Dr Alfred Kinsey was an American biologist, professor of entomology and zoology, and sexologist. Kinsey developed the Kinsey Scale, a system of measurement which suggested that the majority of people were not exclusively heterosexually-behaving, or exclusively homosexually- behaving, but rather somewhere in the middle of the spectrum. Kinsey presented bisexuality more as a system of behaviour, not necessarily linked to individual or social identities, but linked to acting on libido, circumstance, and attraction at particular points in time.

Some people still agree with this scale, however, some say that is is too static and the spectrum is far more diverse than this. That being said, his research showed that bisexuality was much more prevalent that anyone at the time thought.

The Stonewall Riots: This is history for our ENTIRE community, but I couldn’t not give it a mention. In 1970, thanks to a bisexual activist by the name of Brenda Howard, the first ever pride march was held to commemorate the Stonewall Riots. Brenda is known as the ‘Mother of Pride’ for her work in coordinating the march. Brenda, hun: we fucking love you.

1986: Lady Gaga was born.

1990: ‘The Bisexual Manifesto’ was published in ‘Anything That Moves’, the Bay Area Bisexual Network magazine. This manifesto still reads like it was written two hours ago. My fave part: “bisexuality is a whole, fluid identity. Do not assume that bisexuality is binary or duogamous in nature: that we have ‘two’ sides or that we must be involved simultaneously with both genders to be fulfilled human beings. In fact, don’t assume that there are only two genders”. The bisexual manifesto is something you will hear me and MANY other bisexuals quote often. For me, it perfectly addresses and sums up the biphobia we faced in 1990 and still face today.

The Bisexual Manifesto (1990)

We are tired of being analyzed, defined and represented by people other than ourselves, or worse yet, not considered at all. We are frustrated by the imposed isolation and invisibility that comes from being told or expected to choose either a homosexual or heterosexual identity.

Monosexuality is a heterosexist dictate used to oppress homosexuals and to negate the validity of bisexuality.

Bisexuality is a whole, fluid identity. Do not assume that bisexuality is binary or duogamous in nature: that we have “two” sides or that we must be involved simultaneously with both genders to be fulfilled human beings. In fact, don’t assume that there are only two genders. Do not mistake our fluidity for confusion, irresponsibility, or an inability to commit. Do not equate promiscuity, infidelity, or unsafe sexual behavior with bisexuality. Those are human traits that cross all sexual orientations. Nothing should be assumed about anyone’s sexuality, including your own.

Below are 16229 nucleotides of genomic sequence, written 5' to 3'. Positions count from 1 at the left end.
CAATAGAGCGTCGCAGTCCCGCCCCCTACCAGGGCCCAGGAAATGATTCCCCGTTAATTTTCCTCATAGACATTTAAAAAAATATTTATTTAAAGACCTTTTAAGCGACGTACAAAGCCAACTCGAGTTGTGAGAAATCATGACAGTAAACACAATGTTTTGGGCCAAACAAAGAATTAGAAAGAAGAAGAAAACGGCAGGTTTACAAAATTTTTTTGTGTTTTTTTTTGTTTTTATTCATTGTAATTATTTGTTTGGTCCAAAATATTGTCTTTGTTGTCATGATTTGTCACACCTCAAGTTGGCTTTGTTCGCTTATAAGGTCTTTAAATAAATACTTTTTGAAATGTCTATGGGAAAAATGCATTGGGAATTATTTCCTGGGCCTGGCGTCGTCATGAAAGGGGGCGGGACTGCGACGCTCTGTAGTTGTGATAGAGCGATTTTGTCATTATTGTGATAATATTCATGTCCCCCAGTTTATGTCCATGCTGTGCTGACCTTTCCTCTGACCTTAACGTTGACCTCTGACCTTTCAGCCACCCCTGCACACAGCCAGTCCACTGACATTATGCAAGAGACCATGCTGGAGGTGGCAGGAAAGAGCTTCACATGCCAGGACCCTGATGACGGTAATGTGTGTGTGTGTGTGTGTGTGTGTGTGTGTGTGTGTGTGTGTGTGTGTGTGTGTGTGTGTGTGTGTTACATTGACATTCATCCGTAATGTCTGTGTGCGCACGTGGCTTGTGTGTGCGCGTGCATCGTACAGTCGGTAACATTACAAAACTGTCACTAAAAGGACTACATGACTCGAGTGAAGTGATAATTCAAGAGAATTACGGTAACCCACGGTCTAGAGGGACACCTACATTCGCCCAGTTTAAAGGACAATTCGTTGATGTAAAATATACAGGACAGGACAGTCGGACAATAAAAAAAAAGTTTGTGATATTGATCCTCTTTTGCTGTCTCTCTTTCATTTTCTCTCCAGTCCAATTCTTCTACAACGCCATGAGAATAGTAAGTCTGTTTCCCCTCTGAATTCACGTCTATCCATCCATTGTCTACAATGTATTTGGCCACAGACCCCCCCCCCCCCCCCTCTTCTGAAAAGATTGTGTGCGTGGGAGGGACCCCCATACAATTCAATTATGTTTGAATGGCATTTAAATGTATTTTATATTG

We are angered by those who refuse to accept our existence; our issues; our contributions; our alliances; our voice. It is time for the bisexual voice to be heard.

1990: The oldest bisexuality organisation in the United States, BiNet USA, was founded in 1990. It was originally called the North American Bisexual Network (NAMBN), and had its first meeting at the first National Bisexual Conference in America. BiNet USA is an American national nonprofit bisexual community whose mission is to ‘facilitate the development of a cohesive network of bisexual communities, promote bisexual visibility and collect and distribute educational information regarding bisexuality’.

1997: THIS big queer was born!

1998: BiNet hosts the First National Institute on bisexuality and HIV/AIDS. In the same year, Michael Page designed the bi pride flag! Major news baby! He noticed the majority of bi people felt no connection to the rainbow pride flag, and wanted to create a flag with symbols all bi people could rally around. Wendy Curry, the president of BiNet USA: “we wanted to let the larger world know that we were here, we’re proud, and we demanded respect”.

2012: Kyrsten Sinema becomes the first ever openly bisexual senator! (Iconic or wa).

2015: Biphobia was added to the title of International Day Against Homophobia.

2018: The first ever bisexual pride happened in West Hollywood.

2020: Rachel Slawson was the first openly bi woman to compete to be Miss USA. (I wanna cook her breakfast).